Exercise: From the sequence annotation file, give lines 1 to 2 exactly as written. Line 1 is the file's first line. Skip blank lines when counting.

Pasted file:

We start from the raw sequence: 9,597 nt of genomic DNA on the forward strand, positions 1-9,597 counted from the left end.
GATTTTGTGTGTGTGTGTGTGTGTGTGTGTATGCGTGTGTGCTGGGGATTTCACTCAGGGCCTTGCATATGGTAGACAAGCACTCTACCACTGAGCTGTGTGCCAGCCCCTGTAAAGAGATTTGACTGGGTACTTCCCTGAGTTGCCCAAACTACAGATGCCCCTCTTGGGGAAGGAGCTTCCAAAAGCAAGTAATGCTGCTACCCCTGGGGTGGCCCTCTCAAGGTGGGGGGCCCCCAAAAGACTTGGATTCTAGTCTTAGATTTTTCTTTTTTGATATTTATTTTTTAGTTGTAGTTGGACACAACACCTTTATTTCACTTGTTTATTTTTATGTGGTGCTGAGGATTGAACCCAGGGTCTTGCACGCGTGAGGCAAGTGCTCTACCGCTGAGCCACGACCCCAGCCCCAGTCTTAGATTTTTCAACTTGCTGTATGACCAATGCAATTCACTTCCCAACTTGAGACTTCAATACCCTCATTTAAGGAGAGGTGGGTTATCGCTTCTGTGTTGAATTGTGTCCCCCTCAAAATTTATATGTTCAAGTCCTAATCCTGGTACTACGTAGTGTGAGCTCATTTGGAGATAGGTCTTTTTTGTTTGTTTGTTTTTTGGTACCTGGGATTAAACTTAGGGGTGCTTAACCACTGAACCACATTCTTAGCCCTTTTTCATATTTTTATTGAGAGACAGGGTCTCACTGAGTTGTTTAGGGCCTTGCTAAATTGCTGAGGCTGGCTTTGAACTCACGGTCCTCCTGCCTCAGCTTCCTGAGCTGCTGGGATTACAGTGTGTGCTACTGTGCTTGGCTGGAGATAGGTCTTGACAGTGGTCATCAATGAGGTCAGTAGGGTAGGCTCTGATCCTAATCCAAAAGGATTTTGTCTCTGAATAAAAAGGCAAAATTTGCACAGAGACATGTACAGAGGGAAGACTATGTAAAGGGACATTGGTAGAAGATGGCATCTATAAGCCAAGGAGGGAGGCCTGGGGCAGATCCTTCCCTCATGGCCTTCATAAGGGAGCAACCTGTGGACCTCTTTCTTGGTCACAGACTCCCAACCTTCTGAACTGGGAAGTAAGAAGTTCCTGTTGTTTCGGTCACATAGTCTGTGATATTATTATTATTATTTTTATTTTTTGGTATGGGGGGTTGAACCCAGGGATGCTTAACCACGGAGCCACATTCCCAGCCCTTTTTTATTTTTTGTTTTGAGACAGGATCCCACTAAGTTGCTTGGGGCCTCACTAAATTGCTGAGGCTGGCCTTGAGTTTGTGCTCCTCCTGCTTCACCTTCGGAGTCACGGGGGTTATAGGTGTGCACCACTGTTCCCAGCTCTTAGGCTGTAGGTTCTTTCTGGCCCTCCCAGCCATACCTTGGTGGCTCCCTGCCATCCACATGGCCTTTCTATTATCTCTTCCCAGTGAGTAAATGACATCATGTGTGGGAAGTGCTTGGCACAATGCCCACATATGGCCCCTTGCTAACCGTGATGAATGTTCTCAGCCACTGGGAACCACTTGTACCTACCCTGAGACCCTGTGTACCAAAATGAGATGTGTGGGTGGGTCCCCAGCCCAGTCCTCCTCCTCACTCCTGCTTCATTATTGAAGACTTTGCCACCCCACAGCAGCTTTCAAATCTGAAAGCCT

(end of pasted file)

We start from the raw sequence: 9,597 nt of genomic DNA on the forward strand, positions 1-9,597 counted from the left end.
GATTTTGTGTGTGTGTGTGTGTGTGTGTGTATGCGTGTGTGCTGGGGATTTCACTCAGGGCCTTGCATATGGTAGACAAGCACTCTACCACTGAGCTGTGTGCCAGCCCCTGTAAAGAGATTTGACTGGGTACTTCCCTGAGTTGCCCAAACTACAGATGCCCCTCTTGGGGAAGGAGCTTCCAAAAGCAAGTAATGCTGCTACCCCTGGGGTGGCCCTCTCAAGGTGGGGGGCCCCCAAAAGACTTGGATTCTAGTCTTAGATTTTTCTTTTTTGATATTTATTTTTTAGTTGTAGTTGGACACAACACCTTTATTTCACTTGTTTATTTTTATGTGGTGCTGAGGATTGAACCCAGGGTCTTGCACGCGTGAGGCAAGTGCTCTACCGCTGAGCCACGACCCCAGCCCCAGTCTTAGATTTTTCAACTTGCTGTATGACCAATGCAATTCACTTCCCAACTTGAGACTTCAATACCCTCATTTAAGGAGAGGTGGGTTATCGCTTCTGTGTTGAATTGTGTCCCCCTCAAAATTTATATGTTCAAGTCCTAATCCTGGTACTACGTAGTGTGAGCTCATTTGGAGATAGGTCTTTTTTGTTTGTTTGTTTTTTGGTACCTGGGATTAAACTTAGGGGTGCTTAACCACTGAACCACATTCTTAGCCCTTTTTCATATTTTTATTGAGAGACAGGGTCTCACTGAGTTGTTTAGGGCCTTGCTAAATTGCTGAGGCTGGCTTTGAACTCACGGTCCTCCTGCCTCAGCTTCCTGAGCTGCTGGGATTACAGTGTGTGCTACTGTGCTTGGCTGGAGATAGGTCTTGACAGTGGTCATCAATGAGGTCAGTAGGGTAGGCTCTGATCCTAATCCAAAAGGATTTTGTCTCTGAATAAAAAGGCAAAATTTGCACAGAGACATGTACAGAGGGAAGACTATGTAAAGGGACATTGGTAGAAGATGGCATCTATAAGCCAAGGAGGGAGGCCTGGGGCAGATCCTTCCCTCATGGCCTTCATAAGGGAGCAACCTGTGGACCTCTTTCTTGGTCACAGACTCCCAACCTTCTGAACTGGGAAGTAAGAAGTTCCTGTTGTTTCGGTCACATAGTCTGTGATATTATTATTATTATTTTTATTTTTTGGTATGGGGGGTTGAACCCAGGGATGCTTAACCACGGAGCCACATTCCCAGCCCTTTTTTATTTTTTGTTTTGAGACAGGATCCCACTAAGTTGCTTGGGGCCTCACTAAATTGCTGAGGCTGGCCTTGAGTTTGTGCTCCTCCTGCTTCACCTTCGGAGTCACGGGGGTTATAGGTGTGCACCACTGTTCCCAGCTCTTAGGCTGTAGGTTCTTTCTGGCCCTCCCAGCCATACCTTGGTGGCTCCCTGCCATCCACATGGCCTTTCTATTATCTCTTCCCAGTGAGTAAATGACATCATGTGTGGGAAGTGCTTGGCACAATGCCCACATATGGCCCCTTGCTAACCGTGATGAATGTTCTCAGCCACTGGGAACCACTTGTACCTACCCTGAGACCCTGTGTACCAAAATGAGATGTGTGGGTGGGTCCCCAGCCCAGTCCTCCTCCTCACTCCTGCTTCATTATTGAAGACTTTGCCACCCCACAGCAGCTTTCAAATCTGAAAGCCT